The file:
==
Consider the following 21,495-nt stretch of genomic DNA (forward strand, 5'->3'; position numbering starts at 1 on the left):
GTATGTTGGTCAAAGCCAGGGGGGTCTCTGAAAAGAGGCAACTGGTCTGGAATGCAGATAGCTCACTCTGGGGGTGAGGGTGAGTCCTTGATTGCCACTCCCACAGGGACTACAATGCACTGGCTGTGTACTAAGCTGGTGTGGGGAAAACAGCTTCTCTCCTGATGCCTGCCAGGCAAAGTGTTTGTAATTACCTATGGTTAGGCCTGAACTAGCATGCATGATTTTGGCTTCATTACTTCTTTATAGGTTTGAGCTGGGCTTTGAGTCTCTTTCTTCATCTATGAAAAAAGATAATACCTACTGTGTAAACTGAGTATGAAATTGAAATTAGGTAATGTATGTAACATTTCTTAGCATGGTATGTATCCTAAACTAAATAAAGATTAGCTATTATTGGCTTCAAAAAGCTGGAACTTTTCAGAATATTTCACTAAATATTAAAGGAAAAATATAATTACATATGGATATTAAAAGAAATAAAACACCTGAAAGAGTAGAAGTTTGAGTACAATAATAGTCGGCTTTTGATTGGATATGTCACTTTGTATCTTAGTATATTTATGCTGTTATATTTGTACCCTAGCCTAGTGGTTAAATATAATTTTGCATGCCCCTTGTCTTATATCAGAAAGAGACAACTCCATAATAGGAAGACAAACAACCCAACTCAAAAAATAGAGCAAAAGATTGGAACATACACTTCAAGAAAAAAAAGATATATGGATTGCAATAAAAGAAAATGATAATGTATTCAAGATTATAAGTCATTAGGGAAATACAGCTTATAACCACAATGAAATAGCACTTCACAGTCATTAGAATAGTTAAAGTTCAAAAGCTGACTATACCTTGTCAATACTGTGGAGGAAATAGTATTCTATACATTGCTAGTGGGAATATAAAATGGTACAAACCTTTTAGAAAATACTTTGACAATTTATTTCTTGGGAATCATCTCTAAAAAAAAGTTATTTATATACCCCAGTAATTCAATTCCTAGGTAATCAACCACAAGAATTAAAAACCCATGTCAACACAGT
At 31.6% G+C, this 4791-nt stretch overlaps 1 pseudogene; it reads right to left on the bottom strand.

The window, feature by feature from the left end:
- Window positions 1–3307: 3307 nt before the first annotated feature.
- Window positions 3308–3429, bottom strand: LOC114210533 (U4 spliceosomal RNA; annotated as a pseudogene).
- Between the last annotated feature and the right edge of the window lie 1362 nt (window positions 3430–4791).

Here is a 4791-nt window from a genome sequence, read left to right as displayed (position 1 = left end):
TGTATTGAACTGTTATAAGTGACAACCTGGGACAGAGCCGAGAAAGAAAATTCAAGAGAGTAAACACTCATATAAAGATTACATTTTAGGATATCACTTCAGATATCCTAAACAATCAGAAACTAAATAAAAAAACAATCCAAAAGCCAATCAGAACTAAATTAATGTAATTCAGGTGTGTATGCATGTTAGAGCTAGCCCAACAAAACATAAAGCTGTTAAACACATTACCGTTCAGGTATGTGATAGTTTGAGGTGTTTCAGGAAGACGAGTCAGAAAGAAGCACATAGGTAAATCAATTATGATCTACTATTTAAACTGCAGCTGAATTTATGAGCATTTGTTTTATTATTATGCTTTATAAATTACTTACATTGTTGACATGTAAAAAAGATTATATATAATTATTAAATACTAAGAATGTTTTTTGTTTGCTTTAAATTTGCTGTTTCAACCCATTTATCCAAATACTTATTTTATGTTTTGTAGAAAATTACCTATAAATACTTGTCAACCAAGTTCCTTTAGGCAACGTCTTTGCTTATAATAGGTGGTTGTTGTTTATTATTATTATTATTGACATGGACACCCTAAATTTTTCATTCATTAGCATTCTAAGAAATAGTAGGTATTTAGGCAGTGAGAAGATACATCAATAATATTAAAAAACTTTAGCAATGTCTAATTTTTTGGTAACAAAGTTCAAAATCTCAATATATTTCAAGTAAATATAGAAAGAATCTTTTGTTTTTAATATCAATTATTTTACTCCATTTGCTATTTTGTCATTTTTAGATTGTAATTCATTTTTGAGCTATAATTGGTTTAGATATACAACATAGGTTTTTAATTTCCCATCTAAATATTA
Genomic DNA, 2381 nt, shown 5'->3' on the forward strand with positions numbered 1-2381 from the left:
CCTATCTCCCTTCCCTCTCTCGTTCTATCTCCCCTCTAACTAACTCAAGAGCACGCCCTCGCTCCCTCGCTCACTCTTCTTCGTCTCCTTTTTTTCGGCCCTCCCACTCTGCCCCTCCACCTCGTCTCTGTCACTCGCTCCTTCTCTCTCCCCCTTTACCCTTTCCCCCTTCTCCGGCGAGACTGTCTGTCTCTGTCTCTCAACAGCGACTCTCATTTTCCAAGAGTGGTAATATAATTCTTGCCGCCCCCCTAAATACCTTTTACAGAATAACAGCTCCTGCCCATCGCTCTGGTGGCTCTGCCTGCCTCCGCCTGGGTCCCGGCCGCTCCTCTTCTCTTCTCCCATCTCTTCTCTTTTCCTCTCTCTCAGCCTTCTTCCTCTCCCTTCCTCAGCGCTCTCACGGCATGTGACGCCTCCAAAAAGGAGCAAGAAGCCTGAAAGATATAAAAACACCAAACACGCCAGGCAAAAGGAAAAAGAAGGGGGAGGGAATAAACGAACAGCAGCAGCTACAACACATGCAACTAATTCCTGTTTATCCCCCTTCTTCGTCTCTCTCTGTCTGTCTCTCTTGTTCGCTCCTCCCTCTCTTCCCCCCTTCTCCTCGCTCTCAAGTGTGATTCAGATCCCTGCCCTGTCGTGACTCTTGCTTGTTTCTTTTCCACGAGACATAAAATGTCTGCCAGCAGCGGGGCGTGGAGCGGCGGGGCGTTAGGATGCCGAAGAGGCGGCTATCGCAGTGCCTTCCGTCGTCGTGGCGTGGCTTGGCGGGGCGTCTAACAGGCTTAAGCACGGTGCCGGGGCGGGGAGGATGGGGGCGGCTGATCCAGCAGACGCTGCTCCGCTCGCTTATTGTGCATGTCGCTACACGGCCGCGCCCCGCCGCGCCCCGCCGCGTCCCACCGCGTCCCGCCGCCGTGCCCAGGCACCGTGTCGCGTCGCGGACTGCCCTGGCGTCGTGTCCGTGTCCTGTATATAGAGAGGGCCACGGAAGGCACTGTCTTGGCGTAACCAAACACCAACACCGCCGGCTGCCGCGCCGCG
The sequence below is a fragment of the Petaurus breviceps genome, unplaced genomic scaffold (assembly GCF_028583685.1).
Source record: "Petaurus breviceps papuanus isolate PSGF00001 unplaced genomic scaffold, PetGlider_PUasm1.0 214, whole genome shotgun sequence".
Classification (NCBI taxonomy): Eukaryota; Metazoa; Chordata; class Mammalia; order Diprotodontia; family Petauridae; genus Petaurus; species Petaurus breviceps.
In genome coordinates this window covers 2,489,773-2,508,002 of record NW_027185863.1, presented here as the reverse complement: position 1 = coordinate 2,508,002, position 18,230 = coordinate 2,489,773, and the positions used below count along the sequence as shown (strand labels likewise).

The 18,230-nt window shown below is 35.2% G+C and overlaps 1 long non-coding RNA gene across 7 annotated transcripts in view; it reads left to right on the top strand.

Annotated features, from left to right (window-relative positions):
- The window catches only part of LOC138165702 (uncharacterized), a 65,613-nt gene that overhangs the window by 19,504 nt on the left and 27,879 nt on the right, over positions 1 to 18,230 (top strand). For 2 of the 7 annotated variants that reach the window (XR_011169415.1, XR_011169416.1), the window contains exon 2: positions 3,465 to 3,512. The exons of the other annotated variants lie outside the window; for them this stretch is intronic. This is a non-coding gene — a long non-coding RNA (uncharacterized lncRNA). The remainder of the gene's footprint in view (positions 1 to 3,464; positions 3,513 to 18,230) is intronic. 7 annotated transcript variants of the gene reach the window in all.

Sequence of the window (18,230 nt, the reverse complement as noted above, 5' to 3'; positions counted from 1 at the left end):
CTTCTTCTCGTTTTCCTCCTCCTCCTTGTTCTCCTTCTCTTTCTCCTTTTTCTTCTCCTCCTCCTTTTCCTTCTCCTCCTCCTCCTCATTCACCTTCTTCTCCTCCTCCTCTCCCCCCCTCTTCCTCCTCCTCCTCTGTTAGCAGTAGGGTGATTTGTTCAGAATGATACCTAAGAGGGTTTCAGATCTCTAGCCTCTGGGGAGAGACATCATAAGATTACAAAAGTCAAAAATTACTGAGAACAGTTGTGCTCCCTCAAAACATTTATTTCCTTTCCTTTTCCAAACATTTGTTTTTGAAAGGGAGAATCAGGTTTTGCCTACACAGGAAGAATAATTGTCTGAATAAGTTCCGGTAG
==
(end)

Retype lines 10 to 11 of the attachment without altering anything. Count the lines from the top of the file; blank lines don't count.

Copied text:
Genomic DNA, 2381 nt, shown 5'->3' on the forward strand with positions numbered 1-2381 from the left:
CCTATCTCCCTTCCCTCTCTCGTTCTATCTCCCCTCTAACTAACTCAAGAGCACGCCCTCGCTCCCTCGCTCACTCTTCTTCGTCTCCTTTTTTTCGGCCCTCCCACTCTGCCCCTCCACCTCGTCTCTGTCACTCGCTCCTTCTCTCTCCCCCTTTACCCTTTCCCCCTTCTCCGGCGAGACTGTCTGTCTCTGTCTCTCAACAGCGACTCTCATTTTCCAAGAGTGGTAATATAATTCTTGCCGCCCCCCTAAATACCTTTTACAGAATAACAGCTCCTGCCCATCGCTCTGGTGGCTCTGCCTGCCTCCGCCTGGGTCCCGGCCGCTCCTCTTCTCTTCTCCCATCTCTTCTCTTTTCCTCTCTCTCAGCCTTCTTCCTCTCCCTTCCTCAGCGCTCTCACGGCATGTGACGCCTCCAAAAAGGAGCAAGAAGCCTGAAAGATATAAAAACACCAAACACGCCAGGCAAAAGGAAAAAGAAGGGGGAGGGAATAAACGAACAGCAGCAGCTACAACACATGCAACTAATTCCTGTTTATCCCCCTTCTTCGTCTCTCTCTGTCTGTCTCTCTTGTTCGCTCCTCCCTCTCTTCCCCCCTTCTCCTCGCTCTCAAGTGTGATTCAGATCCCTGCCCTGTCGTGACTCTTGCTTGTTTCTTTTCCACGAGACATAAAATGTCTGCCAGCAGCGGGGCGTGGAGCGGCGGGGCGTTAGGATGCCGAAGAGGCGGCTATCGCAGTGCCTTCCGTCGTCGTGGCGTGGCTTGGCGGGGCGTCTAACAGGCTTAAGCACGGTGCCGGGGCGGGGAGGATGGGGGCGGCTGATCCAGCAGACGCTGCTCCGCTCGCTTATTGTGCATGTCGCTACACGGCCGCGCCCCGCCGCGCCCCGCCGCGTCCCACCGCGTCCCGCCGCCGTGCCCAGGCACCGTGTCGCGTCGCGGACTGCCCTGGCGTCGTGTCCGTGTCCTGTATATAGAGAGGGCCACGGAAGGCACTGTCTTGGCGTAACCAAACACCAACACCGCCGGCTGCCGCGCCGCG